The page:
The banana: a favorite fruit, a preferred source of potassium and the source of a molecule that could fight some of the world’s deadliest viruses.

Scientists have known for years that a protein inside bananas called banana lectin, or BanLec, has powerful antiviral properties. The only problem: BanLec also overstimulates the immune system, resulting in harmful side effects that make it useless as a medicine.

However, an international team of researchers, led by Internal Medicine Prof. David Markovitz, recently announced that it was able to engineer a special version of BanLec called H84T that has the virus-fighting abilities of normal BanLec without the harmful side effects.

Though Markovitz’s team is focusing on the anti-influenza properties of the modified BanLec protein, they also found preliminary results suggesting it could be used to treat HIV, hepatitis C, Ebola and other viruses.

“One scenario we’d love to see but are — again — far from, is that it works against other important respiratory viruses like MERS and SARS,” Markovitz said. “So one could imagine someone ill with a viral pneumonia coming in and you don’t know what’s causing it, but you could treat them with the modified BanLec before you know what the diagnosis is.”

BanLec, like all of the lectin class of proteins, is a special molecule that binds to sugars on the surface of cells. Because sugars are a very diverse class of molecules, cells cover themselves in different sugars to send various messages to other cells. When proteins like BanLec bind to those sugars, they are able to alter which messages get sent and received.

“Sugars offer a very sophisticated way to regulate biology because they’re so complicated and they can be put together in many different forms,” Markovitz said. “For example, you can have multiple mannoses interacting with other sugars. They can be on certain proteins covering certain structures of the protein and not other structures.”

In BanLec’s case, binding to mannoses — sugar molecules that bind to other molecules — on the outside of viruses blocks those viruses from binding to human cells. As a result, they lose the ability to invade human cells and will die out instead of establishing an infection.

Unfortunately, BanLec can also bind to multiple mannose-containing structures on the outside of special immune cells called T-cells. When a T-cell binds to something in multiple places, it causes inflammation, leading to swelling and pain. Usually, this reaction is a healthy part of the immune system. But when it results from BanLec’s attachment to the mannose structures on T-cells, it can cause a dangerous reaction akin to a system-wide allergic response.

The research team studying BanLec, which included 26 scientists from around the world, used a host of techniques to discover whether or not they could tweak BanLec to remove these side effects.

“We like to approach these questions by taking advantage of a wide range of expertise,” Markovitz said. “One of the nice things about this work is that it employed many different modalities. We had virology, glycobiology, molecular biology, immunology, animal models, dynamic modeling, NMR and crystallography. A lot of these are very specific techniques, so no one would know how to do all of these on their own.”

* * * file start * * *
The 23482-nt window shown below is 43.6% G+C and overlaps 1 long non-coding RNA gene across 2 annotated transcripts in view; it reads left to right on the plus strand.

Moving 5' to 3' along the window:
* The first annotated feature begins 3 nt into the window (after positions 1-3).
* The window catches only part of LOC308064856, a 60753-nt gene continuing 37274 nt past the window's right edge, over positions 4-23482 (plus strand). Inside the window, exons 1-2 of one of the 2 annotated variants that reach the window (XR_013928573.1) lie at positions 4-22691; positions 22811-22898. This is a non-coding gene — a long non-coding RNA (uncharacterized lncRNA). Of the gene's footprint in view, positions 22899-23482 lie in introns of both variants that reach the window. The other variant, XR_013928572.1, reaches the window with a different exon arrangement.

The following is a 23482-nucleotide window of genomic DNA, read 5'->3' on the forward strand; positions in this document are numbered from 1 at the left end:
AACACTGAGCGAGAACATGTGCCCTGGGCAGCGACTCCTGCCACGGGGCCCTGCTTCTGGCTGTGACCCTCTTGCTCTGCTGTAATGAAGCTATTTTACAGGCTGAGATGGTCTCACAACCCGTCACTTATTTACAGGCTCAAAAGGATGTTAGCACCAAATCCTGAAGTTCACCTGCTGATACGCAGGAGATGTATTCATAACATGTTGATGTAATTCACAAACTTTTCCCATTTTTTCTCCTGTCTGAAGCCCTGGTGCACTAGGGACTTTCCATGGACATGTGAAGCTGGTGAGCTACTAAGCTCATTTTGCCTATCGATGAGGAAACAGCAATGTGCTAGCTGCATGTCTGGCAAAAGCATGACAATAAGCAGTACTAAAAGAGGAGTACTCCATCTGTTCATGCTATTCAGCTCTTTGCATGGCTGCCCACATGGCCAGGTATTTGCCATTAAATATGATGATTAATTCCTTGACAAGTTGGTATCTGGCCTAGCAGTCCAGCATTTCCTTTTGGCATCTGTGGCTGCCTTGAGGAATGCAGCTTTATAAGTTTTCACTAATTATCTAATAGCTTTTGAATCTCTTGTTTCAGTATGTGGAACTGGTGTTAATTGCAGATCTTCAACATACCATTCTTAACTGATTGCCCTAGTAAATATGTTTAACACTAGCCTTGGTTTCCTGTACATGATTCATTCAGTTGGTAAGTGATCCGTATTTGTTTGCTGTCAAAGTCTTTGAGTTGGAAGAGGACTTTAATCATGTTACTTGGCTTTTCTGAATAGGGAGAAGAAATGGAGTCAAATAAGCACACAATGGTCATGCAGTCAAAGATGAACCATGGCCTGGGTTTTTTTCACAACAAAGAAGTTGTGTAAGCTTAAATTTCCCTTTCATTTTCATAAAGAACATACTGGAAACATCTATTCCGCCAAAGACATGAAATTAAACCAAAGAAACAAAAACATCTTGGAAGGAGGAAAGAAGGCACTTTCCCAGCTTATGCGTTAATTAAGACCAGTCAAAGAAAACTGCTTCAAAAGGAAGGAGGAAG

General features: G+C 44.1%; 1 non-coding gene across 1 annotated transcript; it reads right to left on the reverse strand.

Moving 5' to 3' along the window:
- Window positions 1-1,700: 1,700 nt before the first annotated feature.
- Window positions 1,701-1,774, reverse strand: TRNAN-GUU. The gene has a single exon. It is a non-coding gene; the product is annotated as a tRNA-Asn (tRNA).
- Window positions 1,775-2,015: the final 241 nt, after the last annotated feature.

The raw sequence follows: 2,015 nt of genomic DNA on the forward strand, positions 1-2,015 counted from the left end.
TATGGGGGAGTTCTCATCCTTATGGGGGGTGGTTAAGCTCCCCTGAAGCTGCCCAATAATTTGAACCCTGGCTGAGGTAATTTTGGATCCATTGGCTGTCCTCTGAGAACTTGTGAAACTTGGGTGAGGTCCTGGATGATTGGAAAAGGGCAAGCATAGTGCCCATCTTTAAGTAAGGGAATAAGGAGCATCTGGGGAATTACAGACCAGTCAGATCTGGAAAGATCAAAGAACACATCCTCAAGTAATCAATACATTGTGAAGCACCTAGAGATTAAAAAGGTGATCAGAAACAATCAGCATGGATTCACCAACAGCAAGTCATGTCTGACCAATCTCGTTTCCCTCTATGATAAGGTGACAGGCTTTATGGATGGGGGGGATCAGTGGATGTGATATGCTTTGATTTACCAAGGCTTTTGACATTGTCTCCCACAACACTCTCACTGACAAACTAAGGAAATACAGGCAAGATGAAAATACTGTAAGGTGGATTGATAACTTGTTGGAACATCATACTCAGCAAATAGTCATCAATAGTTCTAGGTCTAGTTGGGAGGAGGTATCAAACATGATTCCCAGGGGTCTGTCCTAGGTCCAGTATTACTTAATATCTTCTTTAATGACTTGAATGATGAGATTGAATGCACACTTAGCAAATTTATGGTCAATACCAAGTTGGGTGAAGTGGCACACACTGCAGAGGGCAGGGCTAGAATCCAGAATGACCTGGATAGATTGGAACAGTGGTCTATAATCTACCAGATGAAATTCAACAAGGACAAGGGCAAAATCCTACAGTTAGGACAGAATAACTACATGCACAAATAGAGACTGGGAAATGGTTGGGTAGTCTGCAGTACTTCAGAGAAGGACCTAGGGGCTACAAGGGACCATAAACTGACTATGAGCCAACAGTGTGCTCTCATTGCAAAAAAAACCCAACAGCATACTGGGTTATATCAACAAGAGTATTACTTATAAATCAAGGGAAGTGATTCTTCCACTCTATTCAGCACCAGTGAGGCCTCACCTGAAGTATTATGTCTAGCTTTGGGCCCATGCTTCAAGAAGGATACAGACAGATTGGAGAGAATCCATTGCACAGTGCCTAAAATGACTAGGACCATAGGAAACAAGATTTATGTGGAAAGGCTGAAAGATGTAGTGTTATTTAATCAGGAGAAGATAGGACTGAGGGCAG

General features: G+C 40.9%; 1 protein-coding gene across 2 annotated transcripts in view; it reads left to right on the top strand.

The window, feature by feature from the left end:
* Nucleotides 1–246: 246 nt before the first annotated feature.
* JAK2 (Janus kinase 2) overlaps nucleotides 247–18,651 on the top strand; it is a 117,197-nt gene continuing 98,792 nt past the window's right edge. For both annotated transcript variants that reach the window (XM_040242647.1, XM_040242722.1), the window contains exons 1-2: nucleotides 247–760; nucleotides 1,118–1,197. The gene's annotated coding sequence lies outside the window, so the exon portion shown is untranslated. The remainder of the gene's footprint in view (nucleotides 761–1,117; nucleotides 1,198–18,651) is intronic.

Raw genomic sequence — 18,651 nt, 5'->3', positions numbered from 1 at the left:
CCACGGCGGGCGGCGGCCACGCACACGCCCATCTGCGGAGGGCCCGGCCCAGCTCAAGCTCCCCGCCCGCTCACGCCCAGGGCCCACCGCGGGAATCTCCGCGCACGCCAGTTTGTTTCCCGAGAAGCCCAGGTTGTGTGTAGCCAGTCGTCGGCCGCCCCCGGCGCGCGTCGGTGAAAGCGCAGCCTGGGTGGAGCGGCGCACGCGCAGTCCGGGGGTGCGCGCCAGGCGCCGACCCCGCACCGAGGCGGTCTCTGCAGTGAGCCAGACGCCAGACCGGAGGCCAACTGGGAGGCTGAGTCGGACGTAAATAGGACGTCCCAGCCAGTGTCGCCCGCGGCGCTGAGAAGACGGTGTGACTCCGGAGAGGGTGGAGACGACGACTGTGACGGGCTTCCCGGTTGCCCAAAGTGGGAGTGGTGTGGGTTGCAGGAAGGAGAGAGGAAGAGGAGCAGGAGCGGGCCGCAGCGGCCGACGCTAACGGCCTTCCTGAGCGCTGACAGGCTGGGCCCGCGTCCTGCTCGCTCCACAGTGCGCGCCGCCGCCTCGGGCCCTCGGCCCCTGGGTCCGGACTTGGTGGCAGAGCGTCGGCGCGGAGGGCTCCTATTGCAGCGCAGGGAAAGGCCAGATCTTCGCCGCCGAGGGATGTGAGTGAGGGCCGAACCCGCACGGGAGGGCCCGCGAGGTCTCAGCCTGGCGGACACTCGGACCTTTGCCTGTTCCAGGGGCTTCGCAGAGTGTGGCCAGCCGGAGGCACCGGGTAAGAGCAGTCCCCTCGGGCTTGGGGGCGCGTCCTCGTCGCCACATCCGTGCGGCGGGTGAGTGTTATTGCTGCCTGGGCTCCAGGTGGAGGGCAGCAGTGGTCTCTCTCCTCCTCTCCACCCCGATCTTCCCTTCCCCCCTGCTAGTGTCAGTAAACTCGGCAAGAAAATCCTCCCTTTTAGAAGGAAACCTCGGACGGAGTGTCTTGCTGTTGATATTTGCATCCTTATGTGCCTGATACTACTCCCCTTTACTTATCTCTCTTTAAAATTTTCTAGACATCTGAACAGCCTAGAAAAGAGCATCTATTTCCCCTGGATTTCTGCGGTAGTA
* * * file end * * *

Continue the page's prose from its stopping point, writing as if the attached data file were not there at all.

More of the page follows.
Using these techniques, the researchers discovered that a single structural change in BanLec removed the dangerous side effects. They shifted a structure that had previously shared a special chemical bond with another structure. This bond separated two sugar-binding sites, meaning they could both attach to a T-cell separately, stimulating inflammation. By moving one of these structures, the bond disappears and the two binding sites act more like one. The structures then lose the ability to activate T-cells.

Markovitz said there’s a long way to go before H84T will be available as a drug. The team still has to figure out how to make H84T in large, chemically pure quantities, hire private companies to perform full toxicology reports and see if the protein is as powerful if given 24, 48 or 72 hours after infection instead of the four hours used for the first study. After that, clinical trials on humans can begin.

As the researchers continue to study and refine H84T, they are also focusing on how best to bring it to market.

“This is part of why academia is fun,” Markovitz said. “You get to do all sorts of different things, and one of them can be trying to make something come to market. So that’s what we hope. But we’ve got a long way to go before getting to human treatment.”

As part of this commercialization effort, Markovitz’s team is working with the University’s Office of Tech Transfer to brainstorm how best to bring H84T to market, assuming it continues to show promise.

The researchers’ article appeared in the journal Cell on October 22.

Markovitz said he hopes this research inspires more scientists to research other modified sugar-binding proteins.

“What we hope is that this will embolden other groups who are totally unrelated to us to take a look at lectins and see whether they could modify them in a targeted manner to treat other diseases that we wouldn’t do because there are only so many hours in a day,” Markovitz said. “Another thing is that it opens up the whole idea — and I don’t want to overstate our contribution because people had thought about using lectins as antivirals long before we got in the field — but I think this is another indication that more specific therapy against the sugars on viruses might be effective.”

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